President Barack Obama's Young African Leadership Initiative has brought hundreds of young Africans to the United States for a six-week program aimed at building their knowledge and skills in fields such as public administration and business. Out of the 50,000 young Africans who applied for the program, just one percent was accepted. VOA's Laurel Bowman caught up with some of those who made the cut and has this report.
Video

Video In Honduras, Amnesty Rumors Fuel US Migration Surges

False rumors in Central America are fueling the current surge of undocumented young people being apprehended at the U.S. border. The inaccurate claims suggest the U.S. will give amnesty to young migrants from the region. As VOA's Brian Padden reports from Honduras, these rumors trace back to President Obama's 2012 executive order to halt deportations for some young undocumented immigrants already living in the United States.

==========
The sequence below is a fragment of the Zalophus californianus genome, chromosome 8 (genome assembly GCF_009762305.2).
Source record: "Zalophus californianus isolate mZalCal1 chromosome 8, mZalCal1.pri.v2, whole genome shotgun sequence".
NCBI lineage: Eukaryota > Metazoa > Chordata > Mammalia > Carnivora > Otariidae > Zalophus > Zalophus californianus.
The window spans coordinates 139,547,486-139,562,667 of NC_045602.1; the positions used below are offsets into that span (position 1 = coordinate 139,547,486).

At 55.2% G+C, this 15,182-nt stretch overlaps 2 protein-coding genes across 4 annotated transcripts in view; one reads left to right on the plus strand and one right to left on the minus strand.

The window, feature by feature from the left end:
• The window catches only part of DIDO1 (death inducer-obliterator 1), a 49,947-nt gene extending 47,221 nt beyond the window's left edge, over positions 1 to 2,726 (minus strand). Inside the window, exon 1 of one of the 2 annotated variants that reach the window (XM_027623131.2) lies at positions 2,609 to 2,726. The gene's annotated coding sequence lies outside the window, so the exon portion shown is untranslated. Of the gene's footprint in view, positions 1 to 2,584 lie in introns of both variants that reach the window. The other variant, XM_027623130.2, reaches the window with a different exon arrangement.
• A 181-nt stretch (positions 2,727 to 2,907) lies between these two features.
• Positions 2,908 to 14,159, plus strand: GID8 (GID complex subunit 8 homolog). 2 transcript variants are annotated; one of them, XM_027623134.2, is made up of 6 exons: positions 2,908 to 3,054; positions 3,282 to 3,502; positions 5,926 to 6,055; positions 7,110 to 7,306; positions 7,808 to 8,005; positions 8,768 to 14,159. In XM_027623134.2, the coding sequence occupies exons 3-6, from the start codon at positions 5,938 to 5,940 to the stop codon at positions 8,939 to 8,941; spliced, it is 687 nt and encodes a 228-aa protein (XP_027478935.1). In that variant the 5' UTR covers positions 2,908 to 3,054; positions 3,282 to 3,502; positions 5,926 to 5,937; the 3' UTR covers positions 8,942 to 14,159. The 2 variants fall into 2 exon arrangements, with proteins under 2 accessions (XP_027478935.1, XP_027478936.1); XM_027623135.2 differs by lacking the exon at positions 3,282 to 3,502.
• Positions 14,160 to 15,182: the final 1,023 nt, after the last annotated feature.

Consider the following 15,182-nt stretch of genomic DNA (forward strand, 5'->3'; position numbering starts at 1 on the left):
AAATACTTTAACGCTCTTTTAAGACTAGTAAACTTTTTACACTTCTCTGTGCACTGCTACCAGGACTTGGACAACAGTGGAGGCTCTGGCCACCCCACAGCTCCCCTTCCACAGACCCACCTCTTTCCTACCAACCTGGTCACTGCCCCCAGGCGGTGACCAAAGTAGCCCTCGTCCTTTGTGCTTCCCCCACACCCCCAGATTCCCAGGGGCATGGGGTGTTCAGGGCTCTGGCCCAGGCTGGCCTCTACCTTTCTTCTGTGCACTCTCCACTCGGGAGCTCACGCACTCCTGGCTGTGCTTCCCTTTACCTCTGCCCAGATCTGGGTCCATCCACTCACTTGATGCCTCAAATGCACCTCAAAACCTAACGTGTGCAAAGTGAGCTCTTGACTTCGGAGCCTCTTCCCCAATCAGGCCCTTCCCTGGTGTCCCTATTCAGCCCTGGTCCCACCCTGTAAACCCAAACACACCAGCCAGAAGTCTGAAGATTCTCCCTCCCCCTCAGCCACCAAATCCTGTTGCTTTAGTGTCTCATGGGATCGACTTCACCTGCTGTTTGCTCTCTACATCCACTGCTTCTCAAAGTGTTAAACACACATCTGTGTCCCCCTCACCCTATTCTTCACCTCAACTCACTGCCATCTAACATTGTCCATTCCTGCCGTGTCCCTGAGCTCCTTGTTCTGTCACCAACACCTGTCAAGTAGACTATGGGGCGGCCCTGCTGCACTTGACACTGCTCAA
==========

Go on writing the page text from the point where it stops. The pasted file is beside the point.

Video

Video Students in Business for Themselves

They're only high school students, but they are making accessories for shoes, fabricating backpacks and doing product photography - all through their own businesses. It's the result of a partnership between a non-profit organization that teaches entrepreneurship and their schools. VOA's Mike O'Sullivan and Deyane Moses met the budding entrepreneurs near Los Angeles.
Video

Video Astronauts Train in Underwater Lab

In the world’s only underwater laboratory, four U.S. astronauts train for a planned visit to an asteroid. The lab - called Aquarius- is located five kilometers off Key Largo, in southern Florida. Living in close quarters and making excursions only into the surrounding ocean, they try to simulate the daily routine of a crew that will someday travel to collect samples of a rock orbiting far away from earth. VOA’s George Putic has more.

AppleAndroid